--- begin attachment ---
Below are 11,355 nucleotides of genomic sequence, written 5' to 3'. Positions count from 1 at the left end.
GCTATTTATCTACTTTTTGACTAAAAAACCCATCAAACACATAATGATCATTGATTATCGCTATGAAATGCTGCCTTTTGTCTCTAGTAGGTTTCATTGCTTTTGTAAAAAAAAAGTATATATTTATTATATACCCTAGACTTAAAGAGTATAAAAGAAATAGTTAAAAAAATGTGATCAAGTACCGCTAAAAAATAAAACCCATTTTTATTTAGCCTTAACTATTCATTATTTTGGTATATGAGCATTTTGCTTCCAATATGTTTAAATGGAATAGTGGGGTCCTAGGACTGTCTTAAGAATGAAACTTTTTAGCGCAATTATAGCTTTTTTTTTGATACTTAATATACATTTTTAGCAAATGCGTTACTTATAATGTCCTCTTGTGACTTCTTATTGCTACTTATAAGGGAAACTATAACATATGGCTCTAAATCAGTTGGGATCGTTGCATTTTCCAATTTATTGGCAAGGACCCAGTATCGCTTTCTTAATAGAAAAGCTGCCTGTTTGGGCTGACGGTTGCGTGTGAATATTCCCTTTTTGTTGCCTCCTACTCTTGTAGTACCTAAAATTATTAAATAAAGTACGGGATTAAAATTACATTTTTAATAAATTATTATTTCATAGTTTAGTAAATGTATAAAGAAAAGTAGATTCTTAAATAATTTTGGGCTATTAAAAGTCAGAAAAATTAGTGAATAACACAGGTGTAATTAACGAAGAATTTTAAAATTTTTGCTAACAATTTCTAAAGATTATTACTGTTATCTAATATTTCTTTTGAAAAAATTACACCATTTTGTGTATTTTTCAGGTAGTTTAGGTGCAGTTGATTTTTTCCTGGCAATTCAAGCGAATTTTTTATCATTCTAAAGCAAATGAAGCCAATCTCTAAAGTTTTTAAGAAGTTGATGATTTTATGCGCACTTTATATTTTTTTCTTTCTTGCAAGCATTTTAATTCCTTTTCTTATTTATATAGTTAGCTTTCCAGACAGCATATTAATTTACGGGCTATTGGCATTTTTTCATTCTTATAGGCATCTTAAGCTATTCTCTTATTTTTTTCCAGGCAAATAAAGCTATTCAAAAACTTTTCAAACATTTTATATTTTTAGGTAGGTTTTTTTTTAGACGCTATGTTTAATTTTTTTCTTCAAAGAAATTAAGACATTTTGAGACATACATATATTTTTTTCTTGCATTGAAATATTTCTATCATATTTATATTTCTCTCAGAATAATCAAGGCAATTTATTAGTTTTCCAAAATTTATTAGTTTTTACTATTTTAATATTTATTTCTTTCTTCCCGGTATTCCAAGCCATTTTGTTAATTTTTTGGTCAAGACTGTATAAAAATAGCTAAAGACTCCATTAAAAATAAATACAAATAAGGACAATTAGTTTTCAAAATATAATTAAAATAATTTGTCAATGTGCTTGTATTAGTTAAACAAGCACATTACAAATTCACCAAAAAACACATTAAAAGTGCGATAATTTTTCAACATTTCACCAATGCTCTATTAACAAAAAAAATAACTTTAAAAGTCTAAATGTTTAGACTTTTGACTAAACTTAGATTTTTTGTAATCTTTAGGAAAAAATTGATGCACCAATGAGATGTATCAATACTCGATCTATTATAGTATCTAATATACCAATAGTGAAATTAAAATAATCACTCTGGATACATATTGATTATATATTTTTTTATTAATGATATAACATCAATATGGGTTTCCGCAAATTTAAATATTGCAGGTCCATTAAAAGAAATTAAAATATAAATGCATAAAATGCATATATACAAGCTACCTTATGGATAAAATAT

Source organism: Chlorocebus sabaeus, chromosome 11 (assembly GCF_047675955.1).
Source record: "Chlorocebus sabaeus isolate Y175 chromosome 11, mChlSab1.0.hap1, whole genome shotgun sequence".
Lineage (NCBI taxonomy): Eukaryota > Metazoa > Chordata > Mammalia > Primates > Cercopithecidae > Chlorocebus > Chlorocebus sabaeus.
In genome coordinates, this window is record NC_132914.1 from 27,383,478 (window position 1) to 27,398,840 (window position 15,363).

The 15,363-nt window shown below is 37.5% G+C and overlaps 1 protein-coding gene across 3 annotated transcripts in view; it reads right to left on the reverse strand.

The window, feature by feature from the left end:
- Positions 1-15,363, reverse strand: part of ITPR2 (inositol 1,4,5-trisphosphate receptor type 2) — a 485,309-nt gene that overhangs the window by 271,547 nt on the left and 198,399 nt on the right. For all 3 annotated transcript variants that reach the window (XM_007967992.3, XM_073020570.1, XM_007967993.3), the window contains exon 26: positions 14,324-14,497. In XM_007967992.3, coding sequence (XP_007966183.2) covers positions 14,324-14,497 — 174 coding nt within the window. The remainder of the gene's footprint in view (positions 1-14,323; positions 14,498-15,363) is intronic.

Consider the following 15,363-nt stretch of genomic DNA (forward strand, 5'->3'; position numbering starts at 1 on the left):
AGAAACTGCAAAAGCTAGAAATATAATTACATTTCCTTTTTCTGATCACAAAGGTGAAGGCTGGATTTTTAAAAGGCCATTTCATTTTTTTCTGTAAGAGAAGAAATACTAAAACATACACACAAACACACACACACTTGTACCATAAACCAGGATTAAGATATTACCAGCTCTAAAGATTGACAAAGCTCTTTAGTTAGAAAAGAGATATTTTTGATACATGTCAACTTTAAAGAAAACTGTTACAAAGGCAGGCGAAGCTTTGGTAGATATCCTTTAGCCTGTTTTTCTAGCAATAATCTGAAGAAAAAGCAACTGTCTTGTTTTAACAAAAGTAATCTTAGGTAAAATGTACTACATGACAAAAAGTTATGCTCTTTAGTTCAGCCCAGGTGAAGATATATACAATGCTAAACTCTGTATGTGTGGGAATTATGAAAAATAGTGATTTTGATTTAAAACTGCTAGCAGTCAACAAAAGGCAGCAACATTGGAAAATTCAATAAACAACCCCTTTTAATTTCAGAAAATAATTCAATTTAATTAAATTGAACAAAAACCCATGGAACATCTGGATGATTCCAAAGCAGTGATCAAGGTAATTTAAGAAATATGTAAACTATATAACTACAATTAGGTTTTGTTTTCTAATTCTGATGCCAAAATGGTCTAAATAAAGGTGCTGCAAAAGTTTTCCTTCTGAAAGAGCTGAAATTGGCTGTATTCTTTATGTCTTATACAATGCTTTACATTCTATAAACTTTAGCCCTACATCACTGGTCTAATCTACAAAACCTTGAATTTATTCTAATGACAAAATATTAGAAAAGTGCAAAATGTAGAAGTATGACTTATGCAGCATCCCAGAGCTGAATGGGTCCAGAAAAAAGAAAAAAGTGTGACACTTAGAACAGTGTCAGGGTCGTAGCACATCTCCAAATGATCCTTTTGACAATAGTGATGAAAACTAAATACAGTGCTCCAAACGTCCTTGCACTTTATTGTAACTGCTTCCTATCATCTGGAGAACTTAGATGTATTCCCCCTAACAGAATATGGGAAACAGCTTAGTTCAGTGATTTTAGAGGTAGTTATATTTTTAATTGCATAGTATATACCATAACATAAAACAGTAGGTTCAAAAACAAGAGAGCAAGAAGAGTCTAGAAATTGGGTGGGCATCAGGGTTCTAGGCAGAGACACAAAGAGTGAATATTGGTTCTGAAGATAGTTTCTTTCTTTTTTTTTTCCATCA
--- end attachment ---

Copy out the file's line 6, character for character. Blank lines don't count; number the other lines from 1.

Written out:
In genome coordinates, this window is record NC_132914.1 from 27,383,478 (window position 1) to 27,398,840 (window position 15,363).